land. Religion is taught in the same spirit. The contractors who were building a road out of Baltimore, some years ago, found the Irish laborers quarrelsome and refractory to a degree that embarrassed the agents, and seriously interrupted the progress of the work. The corporation were advised to call off the police, and build a Catholic chapel; which they did; the priest presently restored order, and the work went on prosperously. Such hints, be sure, are too valuable to be lost. If you do not value the Sabbath, or other religious institutions, give yourself no concern about maintaining them. They have already acquired a market value as conservators of property; and if priest and church member should fail, the chambers of commerce and the presidents of the Banks, the very innholders and landlords of the county would muster with fury to their support.
Of course religion in such hands loses all its essence. Instead of that profound reliance, which the soul forever suggests in the eternity of truth and duty, men are misled into a reliance on rotten institutions, on institutions, which, the moment they cease to be the instantaneous creations of the devout sentiment, are worthless. Religion among the low becomes low. As it loses its truth, it loses credit with the sagacious. They detect the falsehood of the preaching, but when they say so, all good citizens cry, Hush; do not weaken the state, do not take off the strait jacket from dangerous persons. Every honest man must keep up the hoax the best he can; must patronize providence and piety, and wherever he sees anything that will keep men amused, schools or churches or poetry or picture-galleries or music, or what not, he must cry "Hist-aboy," and urge the game on. What a compliment we pay to the good SPIRIT with our superserviceable zeal!
But not to balance reasons for and against the establishment any longer, and if it still be asked in this necessity of partial organization, which party on the whole has the highest claims on our sympathy, I bring it home to the private heart where all such questions must have their final arbitrement. How will every strong and generous mind choose its ground, with the defenders of the old? or with the seekers of the new? Which is that state which promises to edify a great, brave, and beneficent man;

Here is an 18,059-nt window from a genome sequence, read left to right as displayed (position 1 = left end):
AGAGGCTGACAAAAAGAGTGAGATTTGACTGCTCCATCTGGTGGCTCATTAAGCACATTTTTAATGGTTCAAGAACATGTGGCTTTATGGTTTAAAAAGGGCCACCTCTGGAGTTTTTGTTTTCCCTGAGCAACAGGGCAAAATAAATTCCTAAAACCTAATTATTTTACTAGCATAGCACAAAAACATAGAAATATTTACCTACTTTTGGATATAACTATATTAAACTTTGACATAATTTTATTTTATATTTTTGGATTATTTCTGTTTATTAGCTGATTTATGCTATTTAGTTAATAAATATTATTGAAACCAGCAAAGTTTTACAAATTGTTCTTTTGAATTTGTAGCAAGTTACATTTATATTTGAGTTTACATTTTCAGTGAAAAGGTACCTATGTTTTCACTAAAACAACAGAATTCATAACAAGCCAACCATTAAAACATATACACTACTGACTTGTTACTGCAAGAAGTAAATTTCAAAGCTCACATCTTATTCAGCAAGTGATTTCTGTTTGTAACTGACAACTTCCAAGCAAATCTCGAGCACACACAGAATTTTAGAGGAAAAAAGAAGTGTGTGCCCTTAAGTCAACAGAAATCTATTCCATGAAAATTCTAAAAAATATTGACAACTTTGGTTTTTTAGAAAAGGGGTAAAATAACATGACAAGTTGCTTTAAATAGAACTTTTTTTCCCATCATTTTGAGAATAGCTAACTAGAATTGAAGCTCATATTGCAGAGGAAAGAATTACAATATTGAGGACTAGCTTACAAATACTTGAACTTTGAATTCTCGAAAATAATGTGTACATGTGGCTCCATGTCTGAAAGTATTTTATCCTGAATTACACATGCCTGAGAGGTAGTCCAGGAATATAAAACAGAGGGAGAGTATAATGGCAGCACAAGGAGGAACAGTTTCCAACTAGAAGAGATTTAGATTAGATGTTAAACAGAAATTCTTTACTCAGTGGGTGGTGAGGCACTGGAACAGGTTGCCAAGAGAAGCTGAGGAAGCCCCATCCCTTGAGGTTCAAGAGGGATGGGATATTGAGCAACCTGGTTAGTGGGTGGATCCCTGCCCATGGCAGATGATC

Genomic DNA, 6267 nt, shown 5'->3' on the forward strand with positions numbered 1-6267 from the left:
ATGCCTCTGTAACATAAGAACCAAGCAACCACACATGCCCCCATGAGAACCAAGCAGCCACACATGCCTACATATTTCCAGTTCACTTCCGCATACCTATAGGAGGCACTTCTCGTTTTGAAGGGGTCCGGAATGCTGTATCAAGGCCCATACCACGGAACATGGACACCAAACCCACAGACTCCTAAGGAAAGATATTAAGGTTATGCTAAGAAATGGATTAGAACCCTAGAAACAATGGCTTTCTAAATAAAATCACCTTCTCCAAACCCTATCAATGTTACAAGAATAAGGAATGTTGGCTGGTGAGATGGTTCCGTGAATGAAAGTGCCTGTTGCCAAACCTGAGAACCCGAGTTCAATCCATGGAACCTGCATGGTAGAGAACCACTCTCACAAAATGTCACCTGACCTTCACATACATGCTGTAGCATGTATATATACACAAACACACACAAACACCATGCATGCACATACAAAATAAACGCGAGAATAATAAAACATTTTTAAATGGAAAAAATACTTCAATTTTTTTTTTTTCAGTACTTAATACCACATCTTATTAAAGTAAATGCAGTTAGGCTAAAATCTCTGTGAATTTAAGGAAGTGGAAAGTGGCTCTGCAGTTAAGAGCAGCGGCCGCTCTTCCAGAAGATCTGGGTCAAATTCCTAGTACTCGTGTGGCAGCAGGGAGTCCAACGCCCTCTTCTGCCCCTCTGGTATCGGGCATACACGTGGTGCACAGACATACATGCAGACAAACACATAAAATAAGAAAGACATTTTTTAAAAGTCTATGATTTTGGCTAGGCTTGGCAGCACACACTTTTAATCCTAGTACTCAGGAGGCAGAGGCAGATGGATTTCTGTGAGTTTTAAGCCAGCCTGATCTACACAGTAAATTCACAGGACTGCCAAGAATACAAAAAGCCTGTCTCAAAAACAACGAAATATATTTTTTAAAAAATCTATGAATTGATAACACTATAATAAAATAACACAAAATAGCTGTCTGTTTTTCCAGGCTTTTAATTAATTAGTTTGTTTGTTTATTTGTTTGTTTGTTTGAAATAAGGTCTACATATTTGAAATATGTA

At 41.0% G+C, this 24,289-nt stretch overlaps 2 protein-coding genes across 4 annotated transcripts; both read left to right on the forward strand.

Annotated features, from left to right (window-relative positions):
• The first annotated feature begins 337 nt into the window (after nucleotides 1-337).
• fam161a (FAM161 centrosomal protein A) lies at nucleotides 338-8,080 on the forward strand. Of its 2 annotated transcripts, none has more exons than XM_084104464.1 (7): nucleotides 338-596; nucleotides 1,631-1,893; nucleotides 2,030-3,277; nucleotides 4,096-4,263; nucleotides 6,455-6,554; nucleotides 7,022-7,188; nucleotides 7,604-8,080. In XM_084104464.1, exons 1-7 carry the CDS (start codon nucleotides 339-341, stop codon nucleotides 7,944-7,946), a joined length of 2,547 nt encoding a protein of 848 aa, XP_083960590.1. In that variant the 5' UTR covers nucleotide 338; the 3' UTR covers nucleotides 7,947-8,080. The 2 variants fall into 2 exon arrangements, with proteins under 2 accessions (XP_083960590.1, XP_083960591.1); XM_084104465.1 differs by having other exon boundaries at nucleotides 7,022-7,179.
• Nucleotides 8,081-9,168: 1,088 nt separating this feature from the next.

to throw him on his resources, and tax the whole strength of his character? On which part will each of us find himself in the hour of strength and of aspiration?
I understand well the respect of mankind for war, because that breaks up the Chinese stagnation of society, and demonstrates the personal merits of all men. A state of war or anarchy, in which law has little force, is so far valuable, that it puts every man on trial. The man of principle is known as such, and even in the fury of faction is respected. In the civil wars of France, Montaigne alone, among all the French gentry, kept his castle gates unbarred, and made his personal integrity as good at least as a regiment. The man of courage and resources is shown, and the effeminate and base person. Those who rise above war, and those who fall below it, it easily discriminates, ast well as those, who, accepting its rude conditions, keep their own head by their own sword.
But in peace and a commercial state we depend, not as we ought, on our knowledge and all men's knowledge that we are honest men, but we cowardly lean on the virtue of others. For it is always at last the virtue of some men in the society, which keeps the law in any reverence and power. Is there not something shameful that I should owe my peaceful occupancy of my house and field, not to the knowledge of my countrymen that I am useful, but to their respect for sundry other reputable persons, I know not whom, whose joint virtues still keep the law in good odor?
It will never make any difference to a hero what the 'laws are. His greatness will shine and accomplish itself unto the end, whether they second him or not. If he have earned his bread by drudgery, and in the narrow and crooked ways which were all an evil law had left him, he will make it at least honorable by his expenditure. Of the past he will take no heed; for its wrongs he will not hold himself responsible he will say, all the meanness of my progenitors shall not bereave me of the power to make this hour and company fair and fortunate. Whatsoever streams of power and commodity flow to me, shall of me acquire healing virtue, and become fountains of safety. Cannot I too descend a Redeemer into nature? Whosoever hereafter shall name my name, shall not record a malefac